Five DOs and DON’Ts of Dealing with Dessert for Kids

Aug 30, 2010 by

Fresh Fruit Cake

You’d like to have a calm, peaceful dinner where everyone eats the meal, and cheerfully and without fanfare enjoys a little dessert afterwards at least once in awhile. Instead, you find yourself in a battle over eating the meal or not, or if we can just eat dessert, and how much dinner has to be eaten, or how much dessert can be had and who got more. It’s enough to make you wish away their childhoods.

Here are a few tips on reaching a peaceful coexistence of children and dessert.


  1. Don’t differentiate too much between dinner and dessert. Be casual about dessert, rather than acting like, “Wow, at last something we can enjoy after the drudgery and duty of dinner!” Show equal and genuine enthusiasm for a good meal, without going overboard and being manipulative about it. If you position dinner as something you want children to eat and dessert as something they want to eat and have to eat dinner to get, you reinforce the good-for-you equals yucky and bad-for-you equals yummy fallacy.
  2. Don’t use dessert to make a child eat dinner. Never make getting food contingent on eating some other food. It’s counterproductive.
  3. Don’t allow kids to fill up on dessert after refusing a meal. It allows them to keep doing it.
  4. Don’t let them eat anything later if they are still hungry after eating only dessert.
  5. Don’t pay attention or react to their fussiness about dessert or dinner, or let them draw you in to arguments or power struggles over food.


  1. Do allow them to start with dessert if they really want to. They might eat dinner after that when they realize they’re still hungry. Also when everyone else is enjoying dessert together later, they’ll probably be sorry theirs is already gone.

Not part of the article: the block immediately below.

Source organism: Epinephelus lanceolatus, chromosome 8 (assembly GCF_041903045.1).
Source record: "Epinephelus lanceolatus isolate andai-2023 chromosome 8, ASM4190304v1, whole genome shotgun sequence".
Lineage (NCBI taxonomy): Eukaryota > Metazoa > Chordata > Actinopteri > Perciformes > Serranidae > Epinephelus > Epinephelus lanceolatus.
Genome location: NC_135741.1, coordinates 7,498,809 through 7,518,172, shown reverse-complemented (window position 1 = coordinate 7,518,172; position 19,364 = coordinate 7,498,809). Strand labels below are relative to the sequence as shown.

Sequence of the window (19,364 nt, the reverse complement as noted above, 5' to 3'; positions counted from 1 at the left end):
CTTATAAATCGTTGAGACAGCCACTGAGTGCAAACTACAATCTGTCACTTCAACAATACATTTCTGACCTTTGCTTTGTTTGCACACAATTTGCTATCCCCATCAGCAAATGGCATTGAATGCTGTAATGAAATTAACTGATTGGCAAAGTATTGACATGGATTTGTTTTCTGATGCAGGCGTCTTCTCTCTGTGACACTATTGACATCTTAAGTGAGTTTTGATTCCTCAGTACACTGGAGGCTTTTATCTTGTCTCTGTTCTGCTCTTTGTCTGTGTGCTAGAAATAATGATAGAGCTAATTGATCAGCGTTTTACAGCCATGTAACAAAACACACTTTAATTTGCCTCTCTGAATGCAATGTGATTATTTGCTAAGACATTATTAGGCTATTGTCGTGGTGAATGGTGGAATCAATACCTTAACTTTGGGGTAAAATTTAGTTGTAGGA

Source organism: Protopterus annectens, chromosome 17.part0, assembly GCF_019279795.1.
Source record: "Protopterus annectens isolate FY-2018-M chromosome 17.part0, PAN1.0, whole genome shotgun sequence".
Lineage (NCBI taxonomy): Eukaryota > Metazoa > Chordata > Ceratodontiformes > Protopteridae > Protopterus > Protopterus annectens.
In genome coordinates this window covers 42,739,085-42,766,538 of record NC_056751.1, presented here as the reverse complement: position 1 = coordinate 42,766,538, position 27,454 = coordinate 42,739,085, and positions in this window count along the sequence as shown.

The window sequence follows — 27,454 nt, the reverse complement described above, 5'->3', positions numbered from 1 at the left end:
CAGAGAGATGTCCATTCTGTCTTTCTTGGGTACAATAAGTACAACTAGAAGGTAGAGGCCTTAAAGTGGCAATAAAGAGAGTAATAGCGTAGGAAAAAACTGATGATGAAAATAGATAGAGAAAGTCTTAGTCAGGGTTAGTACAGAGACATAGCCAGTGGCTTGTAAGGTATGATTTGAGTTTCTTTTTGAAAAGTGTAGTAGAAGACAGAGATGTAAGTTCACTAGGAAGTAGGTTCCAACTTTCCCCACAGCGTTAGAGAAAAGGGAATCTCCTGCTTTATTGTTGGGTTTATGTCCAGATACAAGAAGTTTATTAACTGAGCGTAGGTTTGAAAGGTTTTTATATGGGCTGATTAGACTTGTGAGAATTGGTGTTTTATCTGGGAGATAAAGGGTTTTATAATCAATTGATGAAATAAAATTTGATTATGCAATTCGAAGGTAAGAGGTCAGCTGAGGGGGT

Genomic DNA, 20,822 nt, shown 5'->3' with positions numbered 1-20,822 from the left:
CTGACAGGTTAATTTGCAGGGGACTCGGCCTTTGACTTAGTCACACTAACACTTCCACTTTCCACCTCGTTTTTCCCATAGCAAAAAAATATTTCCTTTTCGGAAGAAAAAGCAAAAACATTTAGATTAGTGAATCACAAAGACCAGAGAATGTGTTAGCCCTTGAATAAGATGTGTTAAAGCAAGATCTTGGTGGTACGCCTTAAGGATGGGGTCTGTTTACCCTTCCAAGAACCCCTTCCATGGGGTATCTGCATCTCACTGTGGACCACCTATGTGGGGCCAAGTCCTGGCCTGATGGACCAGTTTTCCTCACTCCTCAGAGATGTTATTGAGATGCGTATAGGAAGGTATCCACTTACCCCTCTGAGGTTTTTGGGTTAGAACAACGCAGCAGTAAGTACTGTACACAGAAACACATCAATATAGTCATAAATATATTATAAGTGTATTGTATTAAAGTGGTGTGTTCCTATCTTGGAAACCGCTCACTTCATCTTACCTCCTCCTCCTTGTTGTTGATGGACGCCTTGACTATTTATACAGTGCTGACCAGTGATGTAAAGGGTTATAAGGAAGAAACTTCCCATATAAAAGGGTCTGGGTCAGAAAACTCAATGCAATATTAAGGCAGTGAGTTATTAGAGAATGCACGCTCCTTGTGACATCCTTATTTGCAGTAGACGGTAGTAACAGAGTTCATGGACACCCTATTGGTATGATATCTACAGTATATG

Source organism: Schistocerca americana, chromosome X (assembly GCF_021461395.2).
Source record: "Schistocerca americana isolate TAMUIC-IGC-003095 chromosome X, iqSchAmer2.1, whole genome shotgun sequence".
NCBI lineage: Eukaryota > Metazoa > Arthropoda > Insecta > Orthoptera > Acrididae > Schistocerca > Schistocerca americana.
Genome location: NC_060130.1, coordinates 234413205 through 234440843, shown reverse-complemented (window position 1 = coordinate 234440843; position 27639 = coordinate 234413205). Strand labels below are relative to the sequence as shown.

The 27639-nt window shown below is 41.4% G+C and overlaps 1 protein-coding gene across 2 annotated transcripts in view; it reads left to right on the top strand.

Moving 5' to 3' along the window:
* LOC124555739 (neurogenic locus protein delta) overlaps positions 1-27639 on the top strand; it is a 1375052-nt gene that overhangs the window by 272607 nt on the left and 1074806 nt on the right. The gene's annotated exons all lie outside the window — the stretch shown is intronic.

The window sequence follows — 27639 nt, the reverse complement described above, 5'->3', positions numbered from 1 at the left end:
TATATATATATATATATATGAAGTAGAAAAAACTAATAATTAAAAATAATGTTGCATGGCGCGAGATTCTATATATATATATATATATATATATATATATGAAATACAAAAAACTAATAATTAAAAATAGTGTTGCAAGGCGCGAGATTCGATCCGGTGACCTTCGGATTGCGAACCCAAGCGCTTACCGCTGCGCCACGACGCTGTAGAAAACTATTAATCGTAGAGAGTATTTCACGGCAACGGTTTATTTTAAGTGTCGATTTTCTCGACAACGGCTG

2. Do allow them to eat only dessert, if that’s what they really want to do. Act like you don’t care, but are only a bit surprised.
  3. Do allow them to remain hungry after a meal if they choose not to eat when it’s time to eat. Temporary hunger is the best teacher.
  4. Limit the amount of sugary food. It’s one of the most detrimental things you can eat. One serving is certainly more than enough, especially if it’s a daily habit.
  5. Replace purchased dessert items with fresh fruit. It’s impossible to overeat fresh, unsweetened fruit. The next best thing is to serve only homemade desserts. Homemade desserts are fresher and more natural, with fewer preservatives and artificial ingredients. Purchased, industrially produced desserts are also easier to get, so we tend to eat them more casually and more frequently. Homemade is more special occasion. It requires work, so that’s another speed bump. Make it worthwhile if you are going to eat dessert.

Coming soon:

How to Have Dessert without Making it a Bribe

Related posts:

How to deal with food tantrums

Leveraging dessert to get kids to eat dinner every night

Why dessert as a bribe is a bad bargain

Six ways to insure kids eat dinner whether there’s dessert or not

Eating power struggles with kids: Why they’re useless and how to end them